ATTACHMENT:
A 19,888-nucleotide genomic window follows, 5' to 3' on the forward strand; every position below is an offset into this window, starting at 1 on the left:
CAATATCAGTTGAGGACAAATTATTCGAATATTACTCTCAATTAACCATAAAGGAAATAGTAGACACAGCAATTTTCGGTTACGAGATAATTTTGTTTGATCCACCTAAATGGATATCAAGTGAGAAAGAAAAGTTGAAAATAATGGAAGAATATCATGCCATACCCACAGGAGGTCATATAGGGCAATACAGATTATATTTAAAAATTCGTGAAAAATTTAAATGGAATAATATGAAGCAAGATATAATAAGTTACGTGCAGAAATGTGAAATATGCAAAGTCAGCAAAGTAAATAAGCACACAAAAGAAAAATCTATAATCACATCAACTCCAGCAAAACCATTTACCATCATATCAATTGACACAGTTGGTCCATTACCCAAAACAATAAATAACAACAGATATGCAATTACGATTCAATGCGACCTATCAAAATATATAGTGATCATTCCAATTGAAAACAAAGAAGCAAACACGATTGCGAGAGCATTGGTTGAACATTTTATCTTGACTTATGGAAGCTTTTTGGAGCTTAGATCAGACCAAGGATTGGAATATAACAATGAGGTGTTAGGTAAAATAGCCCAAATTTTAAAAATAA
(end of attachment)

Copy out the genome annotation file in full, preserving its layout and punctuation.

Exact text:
A 19,888-nucleotide genomic window follows, 5' to 3' on the forward strand; every position below is an offset into this window, starting at 1 on the left:
CAATATCAGTTGAGGACAAATTATTCGAATATTACTCTCAATTAACCATAAAGGAAATAGTAGACACAGCAATTTTCGGTTACGAGATAATTTTGTTTGATCCACCTAAATGGATATCAAGTGAGAAAGAAAAGTTGAAAATAATGGAAGAATATCATGCCATACCCACAGGAGGTCATATAGGGCAATACAGATTATATTTAAAAATTCGTGAAAAATTTAAATGGAATAATATGAAGCAAGATATAATAAGTTACGTGCAGAAATGTGAAATATGCAAAGTCAGCAAAGTAAATAAGCACACAAAAGAAAAATCTATAATCACATCAACTCCAGCAAAACCATTTACCATCATATCAATTGACACAGTTGGTCCATTACCCAAAACAATAAATAACAACAGATATGCAATTACGATTCAATGCGACCTATCAAAATATATAGTGATCATTCCAATTGAAAACAAAGAAGCAAACACGATTGCGAGAGCATTGGTTGAACATTTTATCTTGACTTATGGAAGCTTTTTGGAGCTTAGATCAGACCAAGGATTGGAATATAACAATGAGGTGTTAGGTAAAATAGCCCAAATTTTAAAAATAA